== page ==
Air Marshal Kevin Short, New Zealand’s Chief of Defence, visited Dublin over the weekend where he met Chief of Staff of the Irish Defence Forces Lieutenant General Seán Clancy. During the meeting, they discussed ongoing negotiations between the two governments about the purchase of two former Royal New Zealand Navy (RNZN) Lake-class Inshore Patrol Vessels (IPV) for the Irish Naval Service.
New Zealand’s four Lake Class IPVs entered into service during the late 2000s, as part of Project Protector, which sought to modernise the RNZN’s capabilities in several areas including EEZ protection and amphibious transport. In addition to the four IPVs, the program also delivered two offshore patrol vessels (OPVs), as well as a single multi-role vessel (MRV) to the RNZN.
All of the vessels acquired under Project Protector were delivered with “capability shortfalls and deficiencies that were subject to a mediation claim and settlement.” To rectify them, New Zealand established the Protector Remediation project, which saw modifications undertaken to HMNZS Canterbury and the two Protector Class OPVs. In 2016, faced with a crew shortage as well as the vessels not being suitable for offshore operations, New Zealand put two of the IPVs up for sale; they were formally decommissioned in 2019 in the wake of the publication of the Defence Capability Plan.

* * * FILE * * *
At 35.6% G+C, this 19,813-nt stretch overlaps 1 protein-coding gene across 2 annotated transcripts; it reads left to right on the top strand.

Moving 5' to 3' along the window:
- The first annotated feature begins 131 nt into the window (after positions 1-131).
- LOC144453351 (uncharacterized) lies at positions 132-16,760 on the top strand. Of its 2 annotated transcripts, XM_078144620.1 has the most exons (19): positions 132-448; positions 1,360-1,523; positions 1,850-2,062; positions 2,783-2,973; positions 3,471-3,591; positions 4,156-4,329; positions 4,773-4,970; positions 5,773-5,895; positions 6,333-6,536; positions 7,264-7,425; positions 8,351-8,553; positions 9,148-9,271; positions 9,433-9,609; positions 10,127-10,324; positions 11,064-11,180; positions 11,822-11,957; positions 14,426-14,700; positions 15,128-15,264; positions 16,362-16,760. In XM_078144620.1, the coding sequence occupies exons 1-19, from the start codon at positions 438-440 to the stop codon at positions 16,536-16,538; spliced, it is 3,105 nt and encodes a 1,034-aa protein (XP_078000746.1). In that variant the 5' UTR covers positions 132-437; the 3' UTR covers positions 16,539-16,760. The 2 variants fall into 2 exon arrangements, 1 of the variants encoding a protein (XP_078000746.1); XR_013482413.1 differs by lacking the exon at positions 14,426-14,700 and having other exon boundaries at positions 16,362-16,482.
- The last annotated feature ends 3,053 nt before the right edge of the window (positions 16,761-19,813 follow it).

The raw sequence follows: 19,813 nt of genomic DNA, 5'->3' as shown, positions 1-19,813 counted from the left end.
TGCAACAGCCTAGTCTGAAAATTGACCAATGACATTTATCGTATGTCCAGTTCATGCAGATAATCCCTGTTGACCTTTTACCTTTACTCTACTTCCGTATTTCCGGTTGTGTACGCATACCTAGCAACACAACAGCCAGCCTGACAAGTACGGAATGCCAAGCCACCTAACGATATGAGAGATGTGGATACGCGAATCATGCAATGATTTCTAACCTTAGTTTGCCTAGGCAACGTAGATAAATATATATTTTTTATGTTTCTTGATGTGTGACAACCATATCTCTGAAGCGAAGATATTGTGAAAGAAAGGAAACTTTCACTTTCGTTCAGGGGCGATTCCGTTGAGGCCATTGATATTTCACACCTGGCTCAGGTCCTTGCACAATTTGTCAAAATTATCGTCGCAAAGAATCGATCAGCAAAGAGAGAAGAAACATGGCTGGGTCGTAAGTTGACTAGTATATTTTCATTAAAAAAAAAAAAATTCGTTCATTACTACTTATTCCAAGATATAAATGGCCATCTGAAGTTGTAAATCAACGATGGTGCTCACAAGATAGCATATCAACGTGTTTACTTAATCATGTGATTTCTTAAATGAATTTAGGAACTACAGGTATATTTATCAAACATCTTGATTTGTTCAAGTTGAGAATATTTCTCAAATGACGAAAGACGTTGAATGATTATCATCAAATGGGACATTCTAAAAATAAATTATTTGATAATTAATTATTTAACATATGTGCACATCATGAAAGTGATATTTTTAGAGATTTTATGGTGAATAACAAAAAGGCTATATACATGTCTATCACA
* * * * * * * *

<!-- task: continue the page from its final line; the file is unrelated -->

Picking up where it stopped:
There is an intriguing connection to Ireland throughout the whole program. The two Protector class OPVs are themselves based on Róisín-class, which has been operated by the Irish Naval Service since 1999. While HMNZS Canterbury traces its design origin to a commercial freighter that operates in the Irish Sea. The sale of the two IPVs would mark an interesting development in the ongoing relationship.
The New Zealand Defence Force told Overt Defense that “Negotiations are progressing” and that, while Air Marshal Kevin Short’s visit was not focused on the vessels the issue was discussed.
Either way, given Ireland’s dire need for new vessels and the high-level visit, a potential deal could be imminent that would see the IPVs transferred across the world.
Cover Image Courtesy Commonwealth of Australia